>>interference ratio. At least, Ames, Akron, Norman, St. John`s, and a
>>station in Cuba share the air in and around North America with KFI on
>>640 KHz. Adjacent channels tend to spill-over into the desired channel
>>in most receivers.

>_________________________________________________________

>I see why we're not in perfect agreement here.  I think in terms of DXing very
>weak, far away signals where signal to noise ratio is most important.  You're
>thinking of listening to relatively strong stations where interference is the
>main concern.  For my preference, a 5/8 wave vertical with good ground plane is
>near-ideal for BC reception.  For yours, the loop is best.

Well, the little Select-A-Tenna broadcast-band AM loop really makes
signals pop out of the noise. The faintest signal will literally jump
out at you with the loop, even when used with a cheap radio.

The main problem is finding dx signals that are relatively in the
clear, and not covered up by local stations.

Bob
k5qwg

- Show quoted text -

Quote:

>Like I said, it depends on how you define "better".  :-)

>73, Bill W7TI

 
 
 

What is the best AM radio antenna?

Post by Richard Harris » Wed, 14 Feb 2001 11:07:38

""For my preference, a 5/8 wave vertical with a good ground plane is
near ideal for BC reception."

Reciprocity rules, and many a-m broadcasters would say your choice was
best for them, too.
They would be just about right so long as they needed 360-degrees of
uniform coverage.

An agency I worked for during the cold war operated a European broadcast
monitoring station in Germany. It busily recorded many different
outlets. It studied and used the information so obtained. The listening
post was in a very quiet spot and did the best it could to get clean
reception. Multiple tower arrays were phased to enhance reception and
place nulls in the directions of intefering stations. These could be
quickly readjusted to receive a more fruitful outlet at a different
hour.

The multi-tower array wasn`t the best antenna to receive all outlets.
Loops with huge ferrite cores and some loops with air-cores were also
used. Whatever proved best was used.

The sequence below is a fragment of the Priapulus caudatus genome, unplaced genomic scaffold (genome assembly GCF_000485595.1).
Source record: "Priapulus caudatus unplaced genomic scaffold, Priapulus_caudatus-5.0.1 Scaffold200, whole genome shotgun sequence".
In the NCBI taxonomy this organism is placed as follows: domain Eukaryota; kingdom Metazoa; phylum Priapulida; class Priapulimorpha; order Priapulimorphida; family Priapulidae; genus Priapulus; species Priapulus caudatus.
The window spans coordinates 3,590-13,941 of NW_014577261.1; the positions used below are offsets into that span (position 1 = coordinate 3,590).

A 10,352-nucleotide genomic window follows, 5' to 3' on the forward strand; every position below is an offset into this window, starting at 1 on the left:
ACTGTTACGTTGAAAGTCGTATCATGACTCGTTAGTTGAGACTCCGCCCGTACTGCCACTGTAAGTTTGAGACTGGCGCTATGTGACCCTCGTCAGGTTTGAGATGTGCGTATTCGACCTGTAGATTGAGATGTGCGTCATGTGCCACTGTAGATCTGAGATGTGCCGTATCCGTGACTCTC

I doubt that a non-directional antenna was ever the antenna of choice.
Even with a strong signal and little interference a directional would
have been chosen just for the insurance.

All the h-f reception was done not only with directional antennas, but
with triple diversity as well.

I agree that KFI has a fine non-directional antenna, but for best
reception of distant signals your chances are better with a directional
antenna.

When I lived in Europe, after midnight when most of the Europeans had
signed-off, I used to listen to Edward R. Murrow and the CBS News from
WCBS in New York. If WCBS happened to fade, I just rocked the dial a tad
to WWL which was carrying the same program in New Orleans. I was using a
Beverage antenna with a Hammarlund SP-600. It always gave good results.

The Beverage is a good example of what works. It is inefficient and
gives no where near the strongest signals. But, it surely gives a good
signal to noise ratio because it is quite directional.

Ther problem with KFI`s antenna as a receiving antenna is that it is
very efficient but completely non-directional, except for the null at
its zenith.

You usually have plenty of receiver gain, especially if you are
fortunate enough to have a "Super Pro". In the broadcast band, the
signals are usually competing with atmospheric noise, other external
noise, and unwanted signals, not internal receiver noise. So, I still
contend that the main worry is signal to noise, not feeble signals.

Best regards, Richard Harrison, KB5WZI

 
 
 

What is the best AM radio antenna?

Post by Dick Carrol » Wed, 14 Feb 2001 15:00:53



> >What antenna is the best AM radio antenna?

> >Regards,

> >jdhl

> _________________________________________________________

> The one that KFI has down in Orange County, CA.

> W7TI

I dunno, I saw one at Santa Cruz sitting in the middle of what appeared
to be a big salt marsh that looked pretty good.

Dick

 
 
 

What is the best AM radio antenna?

Post by Mark Keit » Wed, 14 Feb 2001 19:00:58


> You usually have plenty of receiver gain, especially if you are
> fortunate enough to have a "Super Pro". In the broadcast band, the
> signals are usually competing with atmospheric noise, other external
> noise, and unwanted signals, not internal receiver noise. So, I still
> contend that the main worry is signal to noise, not feeble signals.

> Best regards, Richard Harrison, KB5WZI

I think I would prefer the loop most of the time for AM-BC listening
just judging from past use on different radios. I like the abilty to to
null stuff out. I got a bonus when I bought a new ic-706 recently. It's
a great AM-BC receiver for its size. And real good audio too. It uses a
fairly wide 8 kc AM filter which I think really helps the audio. Many
ham rigs have too narrow of filters for am use and don't have very good
audio. But I've been using the 706 for this lately with my 160-80-40
combo dipoles, and has been doing real well. It's quickly becoming my
favorite AM radio. It's also real good to SWL the HF bands. Alas, the
longwave is usuable , but nothing to write home about. The lower the
freq, the worse it gets. MK
--
http://web.wt.net/~nm5k
 
 
 

What is the best AM radio antenna?

Post by Din » Thu, 01 Mar 2001 07:36:44

While traveling in Wyoming, I can listen to KFI at night!  That system
works wonders!

Dino

Quote:>The one that KFI has down in Orange County, CA.

>W7TI